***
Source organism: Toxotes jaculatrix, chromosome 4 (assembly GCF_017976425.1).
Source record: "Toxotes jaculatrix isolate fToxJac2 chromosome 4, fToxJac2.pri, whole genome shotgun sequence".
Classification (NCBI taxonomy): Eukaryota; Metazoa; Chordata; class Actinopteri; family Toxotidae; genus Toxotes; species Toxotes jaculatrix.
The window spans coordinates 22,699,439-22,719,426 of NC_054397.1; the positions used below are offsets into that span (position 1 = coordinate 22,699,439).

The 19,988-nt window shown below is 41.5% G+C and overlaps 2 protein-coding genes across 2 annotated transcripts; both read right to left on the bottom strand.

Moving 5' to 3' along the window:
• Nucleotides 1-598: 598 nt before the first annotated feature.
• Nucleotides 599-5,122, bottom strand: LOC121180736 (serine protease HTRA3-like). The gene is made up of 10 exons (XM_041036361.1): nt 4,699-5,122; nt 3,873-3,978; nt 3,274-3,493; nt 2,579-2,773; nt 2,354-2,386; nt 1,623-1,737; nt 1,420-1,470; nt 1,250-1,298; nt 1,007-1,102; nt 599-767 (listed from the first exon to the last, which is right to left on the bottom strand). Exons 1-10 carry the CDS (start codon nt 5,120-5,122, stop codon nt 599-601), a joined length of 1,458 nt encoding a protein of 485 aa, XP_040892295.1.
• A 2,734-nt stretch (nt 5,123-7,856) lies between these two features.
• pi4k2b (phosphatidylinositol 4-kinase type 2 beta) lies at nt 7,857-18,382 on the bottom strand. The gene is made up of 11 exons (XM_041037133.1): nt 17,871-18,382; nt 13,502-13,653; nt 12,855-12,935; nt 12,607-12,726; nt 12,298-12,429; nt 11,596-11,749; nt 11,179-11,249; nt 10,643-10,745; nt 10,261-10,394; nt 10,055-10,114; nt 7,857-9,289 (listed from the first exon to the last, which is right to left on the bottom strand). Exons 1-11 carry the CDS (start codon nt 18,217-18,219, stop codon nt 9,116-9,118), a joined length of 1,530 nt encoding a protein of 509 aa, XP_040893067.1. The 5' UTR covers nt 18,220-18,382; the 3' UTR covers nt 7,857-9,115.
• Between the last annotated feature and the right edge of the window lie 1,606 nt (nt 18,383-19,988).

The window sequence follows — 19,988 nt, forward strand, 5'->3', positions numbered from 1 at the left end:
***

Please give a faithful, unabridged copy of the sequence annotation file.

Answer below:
Source organism: Toxotes jaculatrix, chromosome 4 (assembly GCF_017976425.1).
Source record: "Toxotes jaculatrix isolate fToxJac2 chromosome 4, fToxJac2.pri, whole genome shotgun sequence".
Classification (NCBI taxonomy): Eukaryota; Metazoa; Chordata; class Actinopteri; family Toxotidae; genus Toxotes; species Toxotes jaculatrix.
The window spans coordinates 22,699,439-22,719,426 of NC_054397.1; the positions used below are offsets into that span (position 1 = coordinate 22,699,439).

The 19,988-nt window shown below is 41.5% G+C and overlaps 2 protein-coding genes across 2 annotated transcripts; both read right to left on the bottom strand.

Moving 5' to 3' along the window:
• Nucleotides 1-598: 598 nt before the first annotated feature.
• Nucleotides 599-5,122, bottom strand: LOC121180736 (serine protease HTRA3-like). The gene is made up of 10 exons (XM_041036361.1): nt 4,699-5,122; nt 3,873-3,978; nt 3,274-3,493; nt 2,579-2,773; nt 2,354-2,386; nt 1,623-1,737; nt 1,420-1,470; nt 1,250-1,298; nt 1,007-1,102; nt 599-767 (listed from the first exon to the last, which is right to left on the bottom strand). Exons 1-10 carry the CDS (start codon nt 5,120-5,122, stop codon nt 599-601), a joined length of 1,458 nt encoding a protein of 485 aa, XP_040892295.1.
• A 2,734-nt stretch (nt 5,123-7,856) lies between these two features.
• pi4k2b (phosphatidylinositol 4-kinase type 2 beta) lies at nt 7,857-18,382 on the bottom strand. The gene is made up of 11 exons (XM_041037133.1): nt 17,871-18,382; nt 13,502-13,653; nt 12,855-12,935; nt 12,607-12,726; nt 12,298-12,429; nt 11,596-11,749; nt 11,179-11,249; nt 10,643-10,745; nt 10,261-10,394; nt 10,055-10,114; nt 7,857-9,289 (listed from the first exon to the last, which is right to left on the bottom strand). Exons 1-11 carry the CDS (start codon nt 18,217-18,219, stop codon nt 9,116-9,118), a joined length of 1,530 nt encoding a protein of 509 aa, XP_040893067.1. The 5' UTR covers nt 18,220-18,382; the 3' UTR covers nt 7,857-9,115.
• Between the last annotated feature and the right edge of the window lie 1,606 nt (nt 18,383-19,988).

The window sequence follows — 19,988 nt, forward strand, 5'->3', positions numbered from 1 at the left end: